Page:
By Michael Giles
AHEAD of the last State Election, Daniel Andrews trumpeted an “historic boost for camping in Victoria’s great outdoors”.
And a key aspect of that promise was a pledge to establish a new coastal park along the Bass Coast “linking up the pristine parks and reserves dotted along the popular 40 kilometres of coastline from San Remo to Inverloch”.
(A pity then someone stuffed the view at Kilcunda by allowing six useless wind turbines to ruin such a magnificent coastal vista.)
They said it would “open up the tourism hotspot to campers for the first time, providing a big boost to local businesses”.
Well; hear, hear to that!
There was also a promise of $20 million to make it all happen, extending walking trails and boardwalks, while providing opportunities for more camping, walking, swimming and fishing.
And there’s to be community consultation too about how best to implement the plan, although this is no pie-in-the-sky idea. The legislation to create a new Marine and Coastal Park along the Bass Coast, known as the ‘Yallock-Bulluk Marine and Coastal Park’, was introduced into State Parliament last week.
So, it’s happening.
But it’s up to the community now to ensure there is an appropriate balance between the promise of protection for the pristine parks and reserves while also improving access and a sustainable experience for visitors and locals alike.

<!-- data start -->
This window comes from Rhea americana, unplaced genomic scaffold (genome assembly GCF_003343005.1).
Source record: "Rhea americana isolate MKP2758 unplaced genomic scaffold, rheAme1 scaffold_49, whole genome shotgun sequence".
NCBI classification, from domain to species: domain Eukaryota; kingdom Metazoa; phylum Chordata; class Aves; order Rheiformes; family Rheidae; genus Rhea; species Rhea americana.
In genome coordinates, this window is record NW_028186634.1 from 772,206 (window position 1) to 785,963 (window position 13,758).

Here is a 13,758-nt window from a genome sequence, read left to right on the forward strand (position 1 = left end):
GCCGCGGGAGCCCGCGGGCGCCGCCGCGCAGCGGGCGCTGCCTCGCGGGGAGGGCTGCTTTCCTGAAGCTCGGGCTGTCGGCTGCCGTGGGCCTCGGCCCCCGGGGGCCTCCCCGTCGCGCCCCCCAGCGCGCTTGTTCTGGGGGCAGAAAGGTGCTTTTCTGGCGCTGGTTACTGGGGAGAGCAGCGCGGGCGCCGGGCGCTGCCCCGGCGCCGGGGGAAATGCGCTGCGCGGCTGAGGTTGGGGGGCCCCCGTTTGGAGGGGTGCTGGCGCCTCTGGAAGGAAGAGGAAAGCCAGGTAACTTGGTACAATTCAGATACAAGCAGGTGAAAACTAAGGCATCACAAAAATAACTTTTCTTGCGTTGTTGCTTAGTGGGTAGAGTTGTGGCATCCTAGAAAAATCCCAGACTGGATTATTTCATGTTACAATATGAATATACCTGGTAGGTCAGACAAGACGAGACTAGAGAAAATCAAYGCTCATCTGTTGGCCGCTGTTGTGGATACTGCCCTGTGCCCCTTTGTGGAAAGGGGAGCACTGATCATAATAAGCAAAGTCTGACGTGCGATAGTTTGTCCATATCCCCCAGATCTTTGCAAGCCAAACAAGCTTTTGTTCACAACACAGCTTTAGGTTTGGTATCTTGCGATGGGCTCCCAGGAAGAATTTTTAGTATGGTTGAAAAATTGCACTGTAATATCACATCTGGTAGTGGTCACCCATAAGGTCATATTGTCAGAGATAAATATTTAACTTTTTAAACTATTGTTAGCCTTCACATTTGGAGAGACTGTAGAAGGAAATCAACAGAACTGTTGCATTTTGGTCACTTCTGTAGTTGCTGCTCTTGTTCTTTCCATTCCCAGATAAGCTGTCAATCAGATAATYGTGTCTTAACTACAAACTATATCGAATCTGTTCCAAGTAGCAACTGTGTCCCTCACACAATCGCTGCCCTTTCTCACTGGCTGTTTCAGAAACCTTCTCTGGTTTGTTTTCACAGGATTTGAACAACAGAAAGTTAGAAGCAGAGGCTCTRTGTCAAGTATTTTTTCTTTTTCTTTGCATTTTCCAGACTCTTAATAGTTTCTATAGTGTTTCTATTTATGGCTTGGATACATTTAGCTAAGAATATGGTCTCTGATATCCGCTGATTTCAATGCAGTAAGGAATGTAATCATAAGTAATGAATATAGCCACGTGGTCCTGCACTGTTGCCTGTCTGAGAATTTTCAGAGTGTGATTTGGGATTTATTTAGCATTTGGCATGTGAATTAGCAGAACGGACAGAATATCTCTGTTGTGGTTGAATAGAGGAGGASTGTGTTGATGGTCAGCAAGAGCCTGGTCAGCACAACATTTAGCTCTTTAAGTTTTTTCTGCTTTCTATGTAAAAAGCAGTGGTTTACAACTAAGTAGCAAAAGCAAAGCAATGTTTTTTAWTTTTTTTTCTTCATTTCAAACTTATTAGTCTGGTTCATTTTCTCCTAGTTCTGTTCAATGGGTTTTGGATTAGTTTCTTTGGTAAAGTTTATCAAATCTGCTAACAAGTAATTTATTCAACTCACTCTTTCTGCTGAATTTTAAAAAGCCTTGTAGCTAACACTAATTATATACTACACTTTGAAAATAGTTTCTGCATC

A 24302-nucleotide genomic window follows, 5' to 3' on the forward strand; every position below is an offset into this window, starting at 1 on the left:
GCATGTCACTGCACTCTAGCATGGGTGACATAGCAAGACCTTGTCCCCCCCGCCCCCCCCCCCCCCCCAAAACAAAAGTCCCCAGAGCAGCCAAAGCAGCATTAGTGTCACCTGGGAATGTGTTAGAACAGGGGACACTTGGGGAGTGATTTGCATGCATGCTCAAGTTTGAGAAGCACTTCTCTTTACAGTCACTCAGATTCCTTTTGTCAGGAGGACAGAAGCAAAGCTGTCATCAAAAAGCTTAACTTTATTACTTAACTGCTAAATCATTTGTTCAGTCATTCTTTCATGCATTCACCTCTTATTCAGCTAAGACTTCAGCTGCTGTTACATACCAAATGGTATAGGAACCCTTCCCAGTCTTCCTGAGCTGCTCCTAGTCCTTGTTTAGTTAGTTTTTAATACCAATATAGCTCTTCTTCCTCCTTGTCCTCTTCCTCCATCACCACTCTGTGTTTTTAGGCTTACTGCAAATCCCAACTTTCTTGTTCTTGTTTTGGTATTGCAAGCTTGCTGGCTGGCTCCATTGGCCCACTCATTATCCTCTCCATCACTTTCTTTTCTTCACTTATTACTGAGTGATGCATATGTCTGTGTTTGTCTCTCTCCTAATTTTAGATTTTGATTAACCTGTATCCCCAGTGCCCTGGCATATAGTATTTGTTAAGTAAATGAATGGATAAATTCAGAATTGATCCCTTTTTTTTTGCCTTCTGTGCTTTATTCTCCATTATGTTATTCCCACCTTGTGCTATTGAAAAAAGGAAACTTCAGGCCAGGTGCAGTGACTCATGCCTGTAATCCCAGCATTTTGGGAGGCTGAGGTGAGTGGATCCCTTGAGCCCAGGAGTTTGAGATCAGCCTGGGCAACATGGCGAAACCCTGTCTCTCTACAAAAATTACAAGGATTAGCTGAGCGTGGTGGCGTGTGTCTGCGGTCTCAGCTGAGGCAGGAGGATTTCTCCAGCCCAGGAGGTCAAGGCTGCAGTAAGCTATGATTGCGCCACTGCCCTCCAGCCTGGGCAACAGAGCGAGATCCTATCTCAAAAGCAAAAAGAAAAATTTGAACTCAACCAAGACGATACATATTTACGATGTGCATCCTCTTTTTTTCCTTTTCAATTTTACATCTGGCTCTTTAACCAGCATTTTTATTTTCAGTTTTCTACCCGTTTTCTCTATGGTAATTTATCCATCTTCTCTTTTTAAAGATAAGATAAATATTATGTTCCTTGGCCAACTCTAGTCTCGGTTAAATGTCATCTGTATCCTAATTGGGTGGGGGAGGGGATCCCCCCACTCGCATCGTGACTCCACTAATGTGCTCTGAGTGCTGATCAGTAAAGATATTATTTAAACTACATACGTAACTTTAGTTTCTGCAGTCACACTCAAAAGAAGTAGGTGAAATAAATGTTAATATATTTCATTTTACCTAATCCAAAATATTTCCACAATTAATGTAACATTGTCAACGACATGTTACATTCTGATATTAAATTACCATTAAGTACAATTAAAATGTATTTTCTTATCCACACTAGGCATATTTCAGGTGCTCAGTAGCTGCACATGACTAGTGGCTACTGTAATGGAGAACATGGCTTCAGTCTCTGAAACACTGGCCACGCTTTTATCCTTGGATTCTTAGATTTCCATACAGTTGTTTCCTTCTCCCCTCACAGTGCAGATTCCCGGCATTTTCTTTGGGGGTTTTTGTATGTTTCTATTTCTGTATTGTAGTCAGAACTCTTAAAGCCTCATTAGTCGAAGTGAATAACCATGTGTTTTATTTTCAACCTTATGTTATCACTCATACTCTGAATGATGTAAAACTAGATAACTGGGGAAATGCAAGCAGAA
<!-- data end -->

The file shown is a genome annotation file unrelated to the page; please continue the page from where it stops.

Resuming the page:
Reading the legislation, and it’s not at all clear what the government intends to do beyond ensuring Aquasure will always have access to its desalination infrastructure and South Gippsland Water access to its outfall pipe.
There’s also something in there about mining activities although it’s unclear what all that means.
And there’s nothing at all about coastal erosion.
But surely, here is a chance at last to at least plan for Wonthaggi’s expanding future by opening the town up to the coast by way of boardwalks, maybe a dunes golf course in Baxter’s Wetland and more?
Certainly, protect and enhance the coast’s greatest assets but a few targeted changes to accommodate residential growth and visitor numbers coming from the exploding suburbs in Melbourne’s south east is good planning. Let’s see how this grand undertaking progresses.